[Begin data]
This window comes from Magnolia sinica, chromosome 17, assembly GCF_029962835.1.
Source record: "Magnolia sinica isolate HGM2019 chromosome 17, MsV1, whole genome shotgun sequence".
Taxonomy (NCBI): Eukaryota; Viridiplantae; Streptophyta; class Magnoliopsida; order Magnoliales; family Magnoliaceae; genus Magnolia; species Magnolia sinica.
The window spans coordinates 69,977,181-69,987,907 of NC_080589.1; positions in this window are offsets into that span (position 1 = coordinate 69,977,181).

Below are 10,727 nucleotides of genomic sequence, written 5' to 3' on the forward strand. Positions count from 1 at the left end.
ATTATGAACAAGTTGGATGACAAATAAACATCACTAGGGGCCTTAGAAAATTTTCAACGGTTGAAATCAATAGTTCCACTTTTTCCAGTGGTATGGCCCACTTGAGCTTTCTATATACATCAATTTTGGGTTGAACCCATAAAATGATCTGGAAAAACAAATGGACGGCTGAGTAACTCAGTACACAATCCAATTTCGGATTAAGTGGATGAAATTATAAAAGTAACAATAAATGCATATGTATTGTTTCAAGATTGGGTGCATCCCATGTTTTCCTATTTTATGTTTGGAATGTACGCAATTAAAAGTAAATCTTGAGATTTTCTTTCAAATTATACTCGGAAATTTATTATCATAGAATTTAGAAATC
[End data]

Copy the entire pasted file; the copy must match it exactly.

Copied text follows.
This window comes from Magnolia sinica, chromosome 17, assembly GCF_029962835.1.
Source record: "Magnolia sinica isolate HGM2019 chromosome 17, MsV1, whole genome shotgun sequence".
Taxonomy (NCBI): Eukaryota; Viridiplantae; Streptophyta; class Magnoliopsida; order Magnoliales; family Magnoliaceae; genus Magnolia; species Magnolia sinica.
The window spans coordinates 69,977,181-69,987,907 of NC_080589.1; positions in this window are offsets into that span (position 1 = coordinate 69,977,181).

Below are 10,727 nucleotides of genomic sequence, written 5' to 3' on the forward strand. Positions count from 1 at the left end.
ATTATGAACAAGTTGGATGACAAATAAACATCACTAGGGGCCTTAGAAAATTTTCAACGGTTGAAATCAATAGTTCCACTTTTTCCAGTGGTATGGCCCACTTGAGCTTTCTATATACATCAATTTTGGGTTGAACCCATAAAATGATCTGGAAAAACAAATGGACGGCTGAGTAACTCAGTACACAATCCAATTTCGGATTAAGTGGATGAAATTATAAAAGTAACAATAAATGCATATGTATTGTTTCAAGATTGGGTGCATCCCATGTTTTCCTATTTTATGTTTGGAATGTACGCAATTAAAAGTAAATCTTGAGATTTTCTTTCAAATTATACTCGGAAATTTATTATCATAGAATTTAGAAATC